John Ruhl always wanted to be an artist. Throughout his childhood, his parents—German immigrants who ran a shoe store—tried desperately to dissuade him from his calling. Upon his graduation from the NYC public school system, they insisted he accept an offer to work as a clerk in an insurance company—a job he loathed. While working, John began taking art classes at the Metropolitan Museum and, without informing his parents, he entered a piece of sculpture into a museum contest. When 16 year-old John won the $100 top prize (an amount of money his father couldn’t earn in a month), his parents were impressed and allowed their son to leave his job at the insurance company—and pursue his dream of living as an artist. Initially he worked as an assistant to other sculptors, including the accomplished Piccirilli Brothers, under whom John worked on the New York Public Library lions (on Fifth Avenue) and the Lincoln Memorial (in Washington, D.C.).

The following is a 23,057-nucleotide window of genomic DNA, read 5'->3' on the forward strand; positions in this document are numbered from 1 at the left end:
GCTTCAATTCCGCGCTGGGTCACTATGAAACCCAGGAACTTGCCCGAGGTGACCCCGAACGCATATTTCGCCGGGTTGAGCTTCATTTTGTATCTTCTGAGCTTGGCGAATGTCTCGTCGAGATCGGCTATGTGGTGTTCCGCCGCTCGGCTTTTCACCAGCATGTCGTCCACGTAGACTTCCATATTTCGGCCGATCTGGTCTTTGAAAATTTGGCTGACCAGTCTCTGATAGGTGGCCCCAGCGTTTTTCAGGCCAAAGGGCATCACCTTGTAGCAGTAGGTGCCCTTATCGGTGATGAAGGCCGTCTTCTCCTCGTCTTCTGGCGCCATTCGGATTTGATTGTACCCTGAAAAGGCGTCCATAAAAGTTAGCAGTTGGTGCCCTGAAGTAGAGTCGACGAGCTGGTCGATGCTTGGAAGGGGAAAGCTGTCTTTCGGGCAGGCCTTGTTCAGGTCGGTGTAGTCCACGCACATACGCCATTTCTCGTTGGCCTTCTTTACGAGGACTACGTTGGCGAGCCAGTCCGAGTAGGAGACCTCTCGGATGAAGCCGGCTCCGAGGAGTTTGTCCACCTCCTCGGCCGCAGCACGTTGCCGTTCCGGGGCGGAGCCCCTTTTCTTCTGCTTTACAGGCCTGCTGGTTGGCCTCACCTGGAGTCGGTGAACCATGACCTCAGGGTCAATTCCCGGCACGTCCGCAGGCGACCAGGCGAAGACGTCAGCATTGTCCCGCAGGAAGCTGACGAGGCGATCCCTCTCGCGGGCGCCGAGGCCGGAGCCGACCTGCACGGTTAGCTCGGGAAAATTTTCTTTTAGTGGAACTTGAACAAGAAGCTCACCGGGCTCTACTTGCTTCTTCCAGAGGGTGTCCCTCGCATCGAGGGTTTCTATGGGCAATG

Much of Ruhl’s working life was spent sculpting for commercial metal casters like Kronheim & Oldenbusch, Armor Bronze, and J.B. Hirsch which made various decorative metal objects, especially bookends.
Let’s end our short parade of bookends with this wise owl, pictured above, quill poised in-claw. Sculpted by John Ruhl in the 1920’s, it is bronze clad and patinated with a rich dark finish. It bears Ruhl’s signature on the back of the book-like base and would make a handsome Father’s Day gift, indeed.
More Father’s Day gift ideas tomorrow.